And some key considerations for discussing its role and significance
As the COVID-19 pandemic swept across the world, Canadian government and businesses rushed to balance public health with bridging fissures in the operation of our city and country. Despite their best efforts, the crisis highlighted the razor margins many businesses operate on and exposed the scant safety nets allotted to our most vulnerable populations. At the same time, technology emerged as a stable foundation for social, business and physical wellbeing – and, perhaps, the key to our economic recovery.
Technology is already supporting this recovery process by enabling people to work and purchase remotely – and safely. Forced to isolate and physically distance themselves, people use tech to maintain social connection, entertain themselves, and stay informed. And artificial intelligence – particularly machine and deep learning – is doing serious heavy lifting on data science questions ranging from economic recovery modelling to identifying viable antibodies for vaccine production.
There is therefore additional onus on how we refer to both tech and its role in Vancouver and BC’s economic trajectory. Here are five considerations and assumptions that could be integral to productive and thoughtful discussions of technology and its role in economic recovery.
1. Technology enables rather than supplants essential services
It refers to tools so widely used, they’re taken for granted – including smartphones, websites, streaming services – that underpin our daily social and economic reality. Tech is pivotal precisely because it is broader than software developers, coders and the innovation ecosystem.
2. The technology and innovation ecosystems represent a sizeable chunk of our economy
By last count, Metro Vancouver was home to between 60 to 75 percent of the 105,000 or so tech workers across 10,000 companies in British Columbia. The provincial sector generated more than 23 billion in revenues and accounted for $15 billion GDP annually – roughly 7% of BC’s economy. Since the true size and impact of the tech ecosystem goes well beyond what is captured by standard NAICS codes or census data, we must keep common pitfalls in mind whenever discussing the tech sector, and keep its significance in mind when planning and discussing relief measures.
3. Tech-catalyzed disruptions of traditional industries – from publishing to ride-hailing – hold valuable clues for economic recovery planning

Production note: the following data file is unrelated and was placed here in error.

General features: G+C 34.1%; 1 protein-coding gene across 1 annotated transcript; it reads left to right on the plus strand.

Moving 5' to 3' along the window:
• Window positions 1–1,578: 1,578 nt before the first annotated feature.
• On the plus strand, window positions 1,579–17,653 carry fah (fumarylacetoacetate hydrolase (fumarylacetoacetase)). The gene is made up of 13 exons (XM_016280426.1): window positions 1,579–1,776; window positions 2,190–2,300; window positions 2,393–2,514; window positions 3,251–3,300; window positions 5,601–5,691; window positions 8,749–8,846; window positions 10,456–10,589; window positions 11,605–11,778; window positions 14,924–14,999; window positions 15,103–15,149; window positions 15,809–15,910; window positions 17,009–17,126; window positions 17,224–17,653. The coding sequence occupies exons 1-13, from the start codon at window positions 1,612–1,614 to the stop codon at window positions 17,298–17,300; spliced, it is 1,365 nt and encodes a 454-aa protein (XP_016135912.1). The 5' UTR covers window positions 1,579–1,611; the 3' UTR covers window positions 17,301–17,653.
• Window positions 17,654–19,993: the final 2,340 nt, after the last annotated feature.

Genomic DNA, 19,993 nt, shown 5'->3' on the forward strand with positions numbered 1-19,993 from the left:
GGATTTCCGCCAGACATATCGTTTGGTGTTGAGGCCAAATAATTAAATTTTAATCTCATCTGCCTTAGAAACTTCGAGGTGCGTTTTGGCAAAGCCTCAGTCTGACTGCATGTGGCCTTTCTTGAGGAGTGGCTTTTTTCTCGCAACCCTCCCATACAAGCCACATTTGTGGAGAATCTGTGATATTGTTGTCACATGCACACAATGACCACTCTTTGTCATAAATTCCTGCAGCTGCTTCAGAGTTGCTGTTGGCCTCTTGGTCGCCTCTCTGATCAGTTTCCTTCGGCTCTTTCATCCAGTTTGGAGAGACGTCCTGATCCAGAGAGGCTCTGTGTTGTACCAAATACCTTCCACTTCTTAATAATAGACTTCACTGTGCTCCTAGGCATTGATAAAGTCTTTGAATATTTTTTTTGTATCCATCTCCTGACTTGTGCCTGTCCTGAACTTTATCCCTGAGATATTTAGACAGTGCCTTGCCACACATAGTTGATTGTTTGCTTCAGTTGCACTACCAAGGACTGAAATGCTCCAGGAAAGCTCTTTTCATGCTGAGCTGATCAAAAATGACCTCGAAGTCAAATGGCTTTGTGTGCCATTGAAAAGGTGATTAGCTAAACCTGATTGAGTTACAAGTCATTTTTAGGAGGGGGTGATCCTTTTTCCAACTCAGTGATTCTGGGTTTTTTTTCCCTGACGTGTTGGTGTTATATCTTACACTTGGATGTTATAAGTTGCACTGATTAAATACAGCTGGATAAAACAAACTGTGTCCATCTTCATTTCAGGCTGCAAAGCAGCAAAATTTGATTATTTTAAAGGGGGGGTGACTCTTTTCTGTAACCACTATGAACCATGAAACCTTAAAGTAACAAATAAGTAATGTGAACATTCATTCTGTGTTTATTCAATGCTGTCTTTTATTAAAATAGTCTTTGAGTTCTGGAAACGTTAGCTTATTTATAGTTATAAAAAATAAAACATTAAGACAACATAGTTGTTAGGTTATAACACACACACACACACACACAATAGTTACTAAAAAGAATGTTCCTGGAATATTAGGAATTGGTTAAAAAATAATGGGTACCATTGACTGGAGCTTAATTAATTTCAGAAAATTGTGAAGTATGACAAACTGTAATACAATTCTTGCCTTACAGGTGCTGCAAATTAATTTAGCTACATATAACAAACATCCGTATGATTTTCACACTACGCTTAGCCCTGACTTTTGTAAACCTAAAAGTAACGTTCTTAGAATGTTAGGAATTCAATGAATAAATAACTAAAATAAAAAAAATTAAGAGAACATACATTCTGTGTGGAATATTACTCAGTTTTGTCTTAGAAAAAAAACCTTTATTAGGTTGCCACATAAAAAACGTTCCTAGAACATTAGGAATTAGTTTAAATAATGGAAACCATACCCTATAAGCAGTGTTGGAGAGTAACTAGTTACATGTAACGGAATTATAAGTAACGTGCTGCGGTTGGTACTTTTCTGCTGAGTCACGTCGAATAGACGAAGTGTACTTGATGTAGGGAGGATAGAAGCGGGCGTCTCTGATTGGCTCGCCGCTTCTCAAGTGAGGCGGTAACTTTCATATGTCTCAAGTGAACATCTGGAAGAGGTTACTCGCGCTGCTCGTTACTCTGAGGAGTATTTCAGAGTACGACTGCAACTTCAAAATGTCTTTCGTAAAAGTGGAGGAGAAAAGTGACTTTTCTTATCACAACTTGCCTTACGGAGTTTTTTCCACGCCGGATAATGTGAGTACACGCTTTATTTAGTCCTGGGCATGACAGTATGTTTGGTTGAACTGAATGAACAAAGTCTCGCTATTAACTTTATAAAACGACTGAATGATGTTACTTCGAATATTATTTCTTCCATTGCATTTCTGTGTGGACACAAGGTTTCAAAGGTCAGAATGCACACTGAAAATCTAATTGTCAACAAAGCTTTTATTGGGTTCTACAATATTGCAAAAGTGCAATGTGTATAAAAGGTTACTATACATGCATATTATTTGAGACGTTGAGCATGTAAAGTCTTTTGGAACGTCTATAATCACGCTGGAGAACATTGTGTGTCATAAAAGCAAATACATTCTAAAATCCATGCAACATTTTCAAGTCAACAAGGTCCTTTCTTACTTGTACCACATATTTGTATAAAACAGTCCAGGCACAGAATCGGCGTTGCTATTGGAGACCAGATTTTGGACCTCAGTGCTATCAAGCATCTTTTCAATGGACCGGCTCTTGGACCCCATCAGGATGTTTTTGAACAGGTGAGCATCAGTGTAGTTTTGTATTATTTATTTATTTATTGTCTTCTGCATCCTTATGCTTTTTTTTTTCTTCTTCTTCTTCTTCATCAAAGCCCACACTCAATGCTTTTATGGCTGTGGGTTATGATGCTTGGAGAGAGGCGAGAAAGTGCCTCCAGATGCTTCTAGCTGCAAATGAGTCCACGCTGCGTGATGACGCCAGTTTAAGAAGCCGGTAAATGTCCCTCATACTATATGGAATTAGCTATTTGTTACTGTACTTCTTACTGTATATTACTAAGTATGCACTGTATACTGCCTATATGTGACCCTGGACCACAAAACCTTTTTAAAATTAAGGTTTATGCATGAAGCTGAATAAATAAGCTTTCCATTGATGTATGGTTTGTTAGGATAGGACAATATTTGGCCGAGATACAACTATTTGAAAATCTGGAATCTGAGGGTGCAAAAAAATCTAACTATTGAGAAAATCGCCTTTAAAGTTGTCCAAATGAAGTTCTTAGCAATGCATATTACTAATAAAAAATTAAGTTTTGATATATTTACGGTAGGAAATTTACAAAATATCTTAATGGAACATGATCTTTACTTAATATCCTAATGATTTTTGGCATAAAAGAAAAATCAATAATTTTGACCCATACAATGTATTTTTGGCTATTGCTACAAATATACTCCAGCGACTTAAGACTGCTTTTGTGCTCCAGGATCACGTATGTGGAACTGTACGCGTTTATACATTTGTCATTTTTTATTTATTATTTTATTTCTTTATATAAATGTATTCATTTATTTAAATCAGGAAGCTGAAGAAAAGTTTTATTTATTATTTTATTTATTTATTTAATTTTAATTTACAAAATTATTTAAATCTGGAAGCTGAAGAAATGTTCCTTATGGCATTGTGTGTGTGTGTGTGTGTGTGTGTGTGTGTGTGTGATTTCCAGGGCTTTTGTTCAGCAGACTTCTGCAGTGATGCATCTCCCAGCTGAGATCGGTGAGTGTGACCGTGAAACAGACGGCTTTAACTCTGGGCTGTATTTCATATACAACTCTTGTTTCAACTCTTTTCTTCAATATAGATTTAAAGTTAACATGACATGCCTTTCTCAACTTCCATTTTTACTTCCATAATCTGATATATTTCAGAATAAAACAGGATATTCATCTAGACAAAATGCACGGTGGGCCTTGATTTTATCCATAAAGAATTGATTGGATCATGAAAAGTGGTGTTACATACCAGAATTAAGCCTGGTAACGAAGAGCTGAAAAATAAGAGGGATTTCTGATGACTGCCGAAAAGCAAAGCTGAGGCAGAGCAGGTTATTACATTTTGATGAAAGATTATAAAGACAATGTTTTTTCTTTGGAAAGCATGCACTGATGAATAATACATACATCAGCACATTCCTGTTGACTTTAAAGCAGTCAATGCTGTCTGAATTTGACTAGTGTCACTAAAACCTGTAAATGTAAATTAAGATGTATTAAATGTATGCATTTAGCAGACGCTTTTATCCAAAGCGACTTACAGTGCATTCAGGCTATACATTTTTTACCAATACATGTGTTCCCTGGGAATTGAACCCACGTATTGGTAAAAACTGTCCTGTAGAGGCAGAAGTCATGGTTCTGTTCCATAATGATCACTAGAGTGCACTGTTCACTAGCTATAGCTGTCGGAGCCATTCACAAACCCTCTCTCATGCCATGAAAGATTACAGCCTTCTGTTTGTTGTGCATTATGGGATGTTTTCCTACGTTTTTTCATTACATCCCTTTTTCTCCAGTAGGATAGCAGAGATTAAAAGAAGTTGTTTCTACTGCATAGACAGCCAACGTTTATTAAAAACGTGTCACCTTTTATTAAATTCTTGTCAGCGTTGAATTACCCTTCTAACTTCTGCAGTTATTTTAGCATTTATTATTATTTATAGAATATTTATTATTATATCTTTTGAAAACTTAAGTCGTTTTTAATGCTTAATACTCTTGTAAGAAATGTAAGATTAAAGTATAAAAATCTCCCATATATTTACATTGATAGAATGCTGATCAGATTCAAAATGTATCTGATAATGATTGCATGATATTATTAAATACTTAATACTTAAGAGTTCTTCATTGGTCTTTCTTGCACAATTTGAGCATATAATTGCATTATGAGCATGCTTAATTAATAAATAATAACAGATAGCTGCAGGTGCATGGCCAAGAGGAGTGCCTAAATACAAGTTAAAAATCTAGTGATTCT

COVID-19’s impact is shatteringly evident, exposing how underprepared our society, infrastructure and finances are to deal with unanticipated global emergencies. As governments and businesses move from reactionary planning to proactive and inclusive economic recovery, they could take cues from the outcomes of tech disruptions in the last decade to anticipate potential issues ranging from inequality, skills training and education.
4. This crisis has illustrated that tech is only as good, disruptive or malignant as people design or exploit it to be
The influence of tech and its capacity to govern all aspects of our lives, along with other consequences to social freedom and privacy, has understandably fuelled countless ethics debates and panels. While discussing or planning for tech’s role in economic recovery, we must take care to design systems to bridge or fill inequality gaps rather than widen them.
5. We should consider tech-enabled mechanisms for economic resilience when re-opening the economy
While disruptions to international supply chains exacerbated shortages in personal protective equipment, technologies such as 3D printing have helped with rapid prototyping and production of face shields. Machine learning is the basis of our health system’s ability to track, trace, monitor and manage COVID-positive cases and outbreaks. And numerous tech platforms supply brick-and-mortar businesses with diverse options for delivery and fulfillment. Examining the question of how tech can enable and build resilience could help us prepare for emergencies in the future.
There is a great deal to unpack in each one of these topics, and they are by no means exhaustive. The Vancouver Economic Commission and its partners are having some of these conversations today – particularly with regards to digitization as a catalyst for agile and impact business, and questions around private and public investment in skills training.
While the full economic repercussions of COVID-19 have yet to reveal themselves, WorkBC reported the loss of 132,000 jobs in March alone, and a recent survey of BC business networks revealed only 43 percent of businesses would be able to operate for another three months under the current circumstances. Of businesses temporarily closed, a little over half (53 percent) of those surveyed are confident they will be able to reopen once restrictions are lifted. As such, we already know the road to recovery will be a long one.
Shivam Kishore, Manager, Technology & Partnerships
Shivam leads and manages technology sector initiatives at the Vancouver Economic Commission, combining his educational background in biomedical engineering with his passion for seeing tech enable positive and sustainable change in societies. Over more than a decade in the professional services and consulting sector, Shivam’s technical expertise and strong business acumen has benefitted technology-focussed firms ranging from Global 100 enterprises to entrepreneurial startups.
Connect with Shuvam on LinkedIn.
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